You crank and crank that pull cord, but nothing happens. There are a few potential causes here, but one of them is water in the engine. And if this is the problem, the fact that it’s not starting probably means that there’s a lot of water in there, as no gas is getting through whatsoever.

Splutters into Action Before Cutting Out

This is what will likely happen if your tank doesn’t have quite as much water in it as in the example above. Some fuel is able to get through and allow you to start it up, but it struggles like hell to maintain enough fuel for combustion and cuts out. This is the most common situation I’ve experienced, although the first scenario is quite common on the first start after winter if you forgot to winterize your lawn mower before storing.

It Runs, But Not Well

If your mower is running, but revving up and down the whole time, this could also be an indication that there’s some water in the fuel system. Not enough to stop the engine from running, but it still significantly affects performance.

There you have it. Three potential indicators that there’s water in your gas mower. Whichever you experience, the objective will be the same: Get that water out.

But first, let’s just quickly explain how the water in your gas mower most probably got there in the first place. Then you might be able to avoid history repeating itself in the future.

Water in My Gas Mower: How Did It Get There?

There are two common ways that water gets into your gas lawn mower:

You’re Using Gas Containing Ethanol

You might have heard people say that gas containing ethanol is no good for lawn mowers. This is why. You see ethanol is basically a magnet for water. It draws the moisture out of the air, and then it condenses on the inside of your tank and sinks to the bottom. This is a particularly common occurrence during the winter break if you don’t either drain the old fuel out or you don’t add a fuel stabilizer. And if the tank is half-empty or less, think of all of that air in the tank…

Leaving the Gas Cap Off Your Mower or Storage Can

While you might not have realized the gas you’re using can cause water to accumulate when your mower is sat unused for long periods, this situation is a bit more common sense. You definitely do not want to be leaving the gas cap off your mower or gas canister for prolonged periods. This will also cause condensation and water build-up.

What You Need to Do If You Have Water in a Gas Lawn Mower

You have a couple of options if you determine that the cause of the lawn mower problems you’re experiencing is water.

Remove Your Fuel Tank, Clean It and Fill with Fresh Gas

This option is definitely what I’d personally do. It’s a little more involved, but it’s less risky for the “health” of your mower.

You’re basically going to need to remove the fuel tank from your mower so you can completely drain it, removing all of the old gas that is contaminated with water. You won’t need much to do this:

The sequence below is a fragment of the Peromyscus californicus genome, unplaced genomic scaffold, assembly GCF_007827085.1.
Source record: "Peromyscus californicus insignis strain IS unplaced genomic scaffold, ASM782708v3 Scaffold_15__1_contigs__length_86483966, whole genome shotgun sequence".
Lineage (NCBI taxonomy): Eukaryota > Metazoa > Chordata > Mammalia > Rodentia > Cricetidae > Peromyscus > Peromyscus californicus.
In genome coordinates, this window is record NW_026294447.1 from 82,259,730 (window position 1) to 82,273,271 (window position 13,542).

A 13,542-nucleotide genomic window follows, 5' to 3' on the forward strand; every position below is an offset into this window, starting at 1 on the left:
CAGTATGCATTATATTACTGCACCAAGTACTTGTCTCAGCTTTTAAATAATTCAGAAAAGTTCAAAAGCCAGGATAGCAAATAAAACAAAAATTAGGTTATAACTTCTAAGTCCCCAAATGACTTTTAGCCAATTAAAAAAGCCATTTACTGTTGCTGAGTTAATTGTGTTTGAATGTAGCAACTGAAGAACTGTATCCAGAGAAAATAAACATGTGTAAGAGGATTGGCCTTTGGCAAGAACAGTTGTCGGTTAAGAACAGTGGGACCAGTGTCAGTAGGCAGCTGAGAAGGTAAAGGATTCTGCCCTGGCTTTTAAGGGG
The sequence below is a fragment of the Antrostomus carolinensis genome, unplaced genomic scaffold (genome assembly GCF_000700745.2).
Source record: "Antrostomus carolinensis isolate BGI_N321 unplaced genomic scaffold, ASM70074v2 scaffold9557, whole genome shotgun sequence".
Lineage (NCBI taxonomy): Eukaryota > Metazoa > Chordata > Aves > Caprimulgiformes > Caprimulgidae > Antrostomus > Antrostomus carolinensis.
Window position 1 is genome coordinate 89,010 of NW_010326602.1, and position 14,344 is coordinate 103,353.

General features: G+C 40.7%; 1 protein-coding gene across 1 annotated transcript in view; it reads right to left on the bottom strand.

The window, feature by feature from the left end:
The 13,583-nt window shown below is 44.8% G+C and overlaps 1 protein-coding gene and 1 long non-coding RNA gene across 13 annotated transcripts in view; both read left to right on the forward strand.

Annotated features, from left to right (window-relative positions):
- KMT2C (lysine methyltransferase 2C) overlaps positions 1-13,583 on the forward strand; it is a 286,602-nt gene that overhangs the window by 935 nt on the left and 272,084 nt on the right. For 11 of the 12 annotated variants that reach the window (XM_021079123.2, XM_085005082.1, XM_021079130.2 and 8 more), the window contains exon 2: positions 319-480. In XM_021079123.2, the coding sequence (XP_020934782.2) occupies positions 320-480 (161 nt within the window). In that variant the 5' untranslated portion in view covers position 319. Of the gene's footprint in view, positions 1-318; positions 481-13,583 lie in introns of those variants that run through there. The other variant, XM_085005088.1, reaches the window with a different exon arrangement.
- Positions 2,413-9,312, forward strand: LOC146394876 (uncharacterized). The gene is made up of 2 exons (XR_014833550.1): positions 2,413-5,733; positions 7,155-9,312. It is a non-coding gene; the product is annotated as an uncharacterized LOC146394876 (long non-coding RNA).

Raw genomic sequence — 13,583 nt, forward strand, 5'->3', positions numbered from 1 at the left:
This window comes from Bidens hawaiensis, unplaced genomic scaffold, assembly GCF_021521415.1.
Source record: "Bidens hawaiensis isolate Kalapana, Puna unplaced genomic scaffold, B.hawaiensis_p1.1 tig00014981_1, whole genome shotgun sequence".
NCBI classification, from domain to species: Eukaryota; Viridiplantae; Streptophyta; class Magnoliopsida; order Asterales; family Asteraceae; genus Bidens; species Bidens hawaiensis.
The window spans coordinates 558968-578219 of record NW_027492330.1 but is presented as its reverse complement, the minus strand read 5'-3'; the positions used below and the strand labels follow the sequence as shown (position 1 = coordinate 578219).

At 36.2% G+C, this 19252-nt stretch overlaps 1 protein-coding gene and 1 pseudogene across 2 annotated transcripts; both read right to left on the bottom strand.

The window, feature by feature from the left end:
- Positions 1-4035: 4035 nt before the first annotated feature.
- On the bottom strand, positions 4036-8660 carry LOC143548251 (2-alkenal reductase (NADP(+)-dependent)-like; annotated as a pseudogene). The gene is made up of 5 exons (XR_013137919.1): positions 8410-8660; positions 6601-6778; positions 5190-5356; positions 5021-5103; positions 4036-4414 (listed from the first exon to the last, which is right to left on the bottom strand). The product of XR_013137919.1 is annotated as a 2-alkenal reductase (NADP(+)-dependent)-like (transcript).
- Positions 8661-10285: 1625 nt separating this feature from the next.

• Socket wrench (3/8-inch ½-inch socket will usually do the trick)
  • Phillips screwdriver
  • Flathead screwdriver

Disconnect the spark plug, remove the air filter and then proceed to take out the bolts that are connecting the fuel tank to the mower (there are often 2 on most mowers). Then just wiggle the tank gently from side to side to loosen it, and remove the governor springs (bend them down), and you should then be able to pull the gas tank free.

You can then empty out all of the old gas ( water). I’d recommend disposing of this into a special container that you only use for that purpose. You’re then going to need to remove the primer assembly from the tank, as there’s normally a small pickup reservoir underneath it that could contain some of the contaminated gas. This will be screwed down and there will also be a gasket and a diaphragm (be careful with those) that you’ll need to take off. Then you can clean up the little reservoir I mentioned.

What I do now is take some folded paper towels and push them into the tank to clean up any residue that is still coating the bottom and sides of the tank. You can push this in with a screwdriver so that it reaches all corners of the tank, and then use some pliers to pull it out when you’re ready.

Lawn Mower Repair. Won’t Start After Rain. Water in Fuel

Then it’s just a case of re-attaching everything and adding fresh gas. You should then be good to go!

Option Two: Add Some Isopropyl Alcohol to Your Fuel Tank

I’ve never actually done this, and I’m not sure I’d recommend doing it either. Why? Well because your mower engine likely isn’t designed to burn alcohol and there may be some unexpected “side effects”. Having said that, I have seen folks online mention that they’ve done this when they’ve had a small amount of water in the fuel tank, and it worked. I think that’s the trick though – I definitely wouldn’t try this if you have a lot of water in the tank. You’re much better off removing the tank and following the steps I outlined above in that situation.

You can actually use isopropyl alcohol, methyl alcohol or ethyl alcohol for this. Just make sure you get 99% alcohol content though, as if you get a bottle of 70% you’re just adding more water…You might be wondering how in the hell adding alcohol to the equation is going to help?

So remember we said earlier that gas and water don’t mix. The gas rises above and traps the water beneath it. But alcohol and water DO MIX. And the alcohol WILL BURN, and it’ll take the water with it.

But as I said before, your lawn mower probably isn’t set up to burn alcohol, so do this at your own risk. I always go with tank removal and a thorough clean.

Water in a Gas Mower is Not a Problem that Will Fix Itself

You must take action if your find water in a gas mower, as it can render your mower useless and potentially lead to irreparable damage through corrosion if left long enough.

About Tom Greene

I’ve always had a keen interest in lawn care as long as I can remember. Friends used to call me the lawn mower guru (hence the site name), but I’m anything but. I just enjoy cutting my lawn and spending time outdoors. I also love the well-deserved doughnuts and coffee afterward!